One of the pleasures of attending the Consumer Electronics Show is seeing new concepts making their debut for the benefit of prospective investors and manufacturing reps. Many of these are clustered in the “Eureka Park” area which, unlike last time I was here, was part of one of the main exhibit halls.
Some products are very very niched yet seem like they’d be highly attractive to their intended audience. One example was Easy Sim 3D, a web application that quickly recreates a 3D representation of an event that can be viewed from multiple angles. It’s designed for news reporters. Then there was the GoTenna, an antenna that turns your phone into a homing device if you should be in trouble and out of cell range.
But there’s also the “first case for your Mac charger”, probably first because nobody knew they needed it. The first ever handheld dashboard camera. And Belty™, The New Belt Experience.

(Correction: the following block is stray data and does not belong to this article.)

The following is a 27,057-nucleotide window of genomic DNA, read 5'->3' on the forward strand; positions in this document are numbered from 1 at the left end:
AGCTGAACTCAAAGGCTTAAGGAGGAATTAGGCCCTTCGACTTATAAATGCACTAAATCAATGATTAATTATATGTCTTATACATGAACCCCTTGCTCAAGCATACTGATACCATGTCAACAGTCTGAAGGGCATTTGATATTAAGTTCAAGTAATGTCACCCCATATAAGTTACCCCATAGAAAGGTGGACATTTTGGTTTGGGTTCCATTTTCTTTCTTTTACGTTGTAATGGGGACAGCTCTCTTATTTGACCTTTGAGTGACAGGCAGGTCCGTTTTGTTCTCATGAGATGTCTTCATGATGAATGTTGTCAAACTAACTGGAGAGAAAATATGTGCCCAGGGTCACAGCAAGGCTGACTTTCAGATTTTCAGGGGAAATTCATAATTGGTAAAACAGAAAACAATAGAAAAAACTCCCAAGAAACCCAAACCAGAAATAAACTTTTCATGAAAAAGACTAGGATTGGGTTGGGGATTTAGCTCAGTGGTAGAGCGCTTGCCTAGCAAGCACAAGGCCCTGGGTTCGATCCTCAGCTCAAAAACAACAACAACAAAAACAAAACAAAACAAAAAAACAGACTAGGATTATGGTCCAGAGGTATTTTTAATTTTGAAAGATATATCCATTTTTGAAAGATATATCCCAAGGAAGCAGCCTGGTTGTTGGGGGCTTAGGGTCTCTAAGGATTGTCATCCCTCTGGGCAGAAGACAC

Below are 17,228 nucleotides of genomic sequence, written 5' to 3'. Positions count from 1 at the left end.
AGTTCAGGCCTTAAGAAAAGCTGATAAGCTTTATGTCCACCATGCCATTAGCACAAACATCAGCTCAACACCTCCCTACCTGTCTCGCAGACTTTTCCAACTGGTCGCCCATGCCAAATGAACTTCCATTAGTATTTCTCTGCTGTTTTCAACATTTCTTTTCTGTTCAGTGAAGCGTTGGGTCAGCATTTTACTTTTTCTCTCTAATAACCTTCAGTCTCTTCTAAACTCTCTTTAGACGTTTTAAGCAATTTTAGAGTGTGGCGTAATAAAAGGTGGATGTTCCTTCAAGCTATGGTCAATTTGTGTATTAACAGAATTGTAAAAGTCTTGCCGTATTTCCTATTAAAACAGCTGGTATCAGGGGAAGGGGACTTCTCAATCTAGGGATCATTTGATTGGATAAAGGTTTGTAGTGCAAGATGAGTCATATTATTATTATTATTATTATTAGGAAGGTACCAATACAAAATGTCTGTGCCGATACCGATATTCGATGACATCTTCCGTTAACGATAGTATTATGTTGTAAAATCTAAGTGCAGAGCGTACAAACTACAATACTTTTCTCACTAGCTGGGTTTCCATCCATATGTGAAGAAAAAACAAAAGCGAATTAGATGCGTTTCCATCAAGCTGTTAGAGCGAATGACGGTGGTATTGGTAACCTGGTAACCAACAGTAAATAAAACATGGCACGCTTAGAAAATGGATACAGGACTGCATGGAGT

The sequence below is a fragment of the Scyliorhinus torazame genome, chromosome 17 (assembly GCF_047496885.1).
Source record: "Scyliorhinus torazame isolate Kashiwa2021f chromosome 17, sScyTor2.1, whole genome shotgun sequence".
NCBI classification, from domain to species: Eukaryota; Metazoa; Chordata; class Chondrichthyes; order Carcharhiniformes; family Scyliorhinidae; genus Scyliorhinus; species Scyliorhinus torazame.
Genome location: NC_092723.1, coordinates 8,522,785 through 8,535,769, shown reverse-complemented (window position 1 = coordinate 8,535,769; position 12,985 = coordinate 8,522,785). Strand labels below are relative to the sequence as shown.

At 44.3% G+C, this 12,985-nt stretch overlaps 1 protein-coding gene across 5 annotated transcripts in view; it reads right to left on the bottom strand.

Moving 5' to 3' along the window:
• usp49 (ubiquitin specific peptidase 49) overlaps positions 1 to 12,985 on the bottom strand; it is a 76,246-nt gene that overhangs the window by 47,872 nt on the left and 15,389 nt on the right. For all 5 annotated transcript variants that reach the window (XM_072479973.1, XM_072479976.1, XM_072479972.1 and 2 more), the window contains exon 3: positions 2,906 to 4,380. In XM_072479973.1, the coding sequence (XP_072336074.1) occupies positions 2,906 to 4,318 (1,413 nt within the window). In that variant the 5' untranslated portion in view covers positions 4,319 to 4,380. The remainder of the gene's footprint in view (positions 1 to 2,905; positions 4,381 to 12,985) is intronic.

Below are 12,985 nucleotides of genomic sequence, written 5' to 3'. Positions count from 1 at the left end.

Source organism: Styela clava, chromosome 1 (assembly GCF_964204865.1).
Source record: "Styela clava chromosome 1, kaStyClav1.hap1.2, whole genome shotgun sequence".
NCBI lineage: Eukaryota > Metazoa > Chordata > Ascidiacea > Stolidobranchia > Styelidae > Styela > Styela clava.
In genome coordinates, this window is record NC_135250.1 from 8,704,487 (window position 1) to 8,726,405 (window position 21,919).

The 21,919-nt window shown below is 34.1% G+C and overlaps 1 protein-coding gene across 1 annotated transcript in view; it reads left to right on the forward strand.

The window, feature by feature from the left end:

I wondered about the broad application of Social Media Counter, one of those “visual radio” displays you see in restaurants that scrolls news headlines and sports scores, except this one scrolls your updated count of Twitter followers. Then there’s Smart Sine Food Minder, a collection of little radio equipped scales you put a carton of milk or other staple on; the scales know how much it’s supposed to weigh and send you a message when it’s running low.
But I could be wrong. Or a buyer could be looking for exactly that niche kind of solution.
Witness the interest in Teddy the Guardian (watch the video), the sensor-loaded teddy bear that collects a wealth of information about your baby, then transmits it when you touch the bear’s paw.
You never know when the next big thing will come along in the form of something which you never imagined, but that now makes you say “of course!” That’s the magic of CES.